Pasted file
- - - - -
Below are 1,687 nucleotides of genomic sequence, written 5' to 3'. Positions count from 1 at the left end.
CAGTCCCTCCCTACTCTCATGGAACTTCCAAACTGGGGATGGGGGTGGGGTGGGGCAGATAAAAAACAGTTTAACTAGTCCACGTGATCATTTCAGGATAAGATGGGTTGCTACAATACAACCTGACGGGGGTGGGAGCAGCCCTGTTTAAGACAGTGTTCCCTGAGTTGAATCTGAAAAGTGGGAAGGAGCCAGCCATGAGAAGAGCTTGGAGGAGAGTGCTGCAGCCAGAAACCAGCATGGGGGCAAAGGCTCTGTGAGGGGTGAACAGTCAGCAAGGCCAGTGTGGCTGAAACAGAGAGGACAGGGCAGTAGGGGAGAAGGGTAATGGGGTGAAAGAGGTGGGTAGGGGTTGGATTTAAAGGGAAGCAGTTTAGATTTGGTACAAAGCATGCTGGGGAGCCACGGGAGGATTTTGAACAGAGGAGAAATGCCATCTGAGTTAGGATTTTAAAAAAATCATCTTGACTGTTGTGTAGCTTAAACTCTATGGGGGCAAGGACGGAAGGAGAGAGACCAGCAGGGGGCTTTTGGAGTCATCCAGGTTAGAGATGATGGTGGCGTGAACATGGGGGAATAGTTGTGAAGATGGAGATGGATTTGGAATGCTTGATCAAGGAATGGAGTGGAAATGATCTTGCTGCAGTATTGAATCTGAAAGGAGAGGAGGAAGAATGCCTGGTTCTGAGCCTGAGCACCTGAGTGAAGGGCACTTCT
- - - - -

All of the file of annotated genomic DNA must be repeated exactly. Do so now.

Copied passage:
Below are 1,687 nucleotides of genomic sequence, written 5' to 3'. Positions count from 1 at the left end.
CAGTCCCTCCCTACTCTCATGGAACTTCCAAACTGGGGATGGGGGTGGGGTGGGGCAGATAAAAAACAGTTTAACTAGTCCACGTGATCATTTCAGGATAAGATGGGTTGCTACAATACAACCTGACGGGGGTGGGAGCAGCCCTGTTTAAGACAGTGTTCCCTGAGTTGAATCTGAAAAGTGGGAAGGAGCCAGCCATGAGAAGAGCTTGGAGGAGAGTGCTGCAGCCAGAAACCAGCATGGGGGCAAAGGCTCTGTGAGGGGTGAACAGTCAGCAAGGCCAGTGTGGCTGAAACAGAGAGGACAGGGCAGTAGGGGAGAAGGGTAATGGGGTGAAAGAGGTGGGTAGGGGTTGGATTTAAAGGGAAGCAGTTTAGATTTGGTACAAAGCATGCTGGGGAGCCACGGGAGGATTTTGAACAGAGGAGAAATGCCATCTGAGTTAGGATTTTAAAAAAATCATCTTGACTGTTGTGTAGCTTAAACTCTATGGGGGCAAGGACGGAAGGAGAGAGACCAGCAGGGGGCTTTTGGAGTCATCCAGGTTAGAGATGATGGTGGCGTGAACATGGGGGAATAGTTGTGAAGATGGAGATGGATTTGGAATGCTTGATCAAGGAATGGAGTGGAAATGATCTTGCTGCAGTATTGAATCTGAAAGGAGAGGAGGAAGAATGCCTGGTTCTGAGCCTGAGCACCTGAGTGAAGGGCACTTCT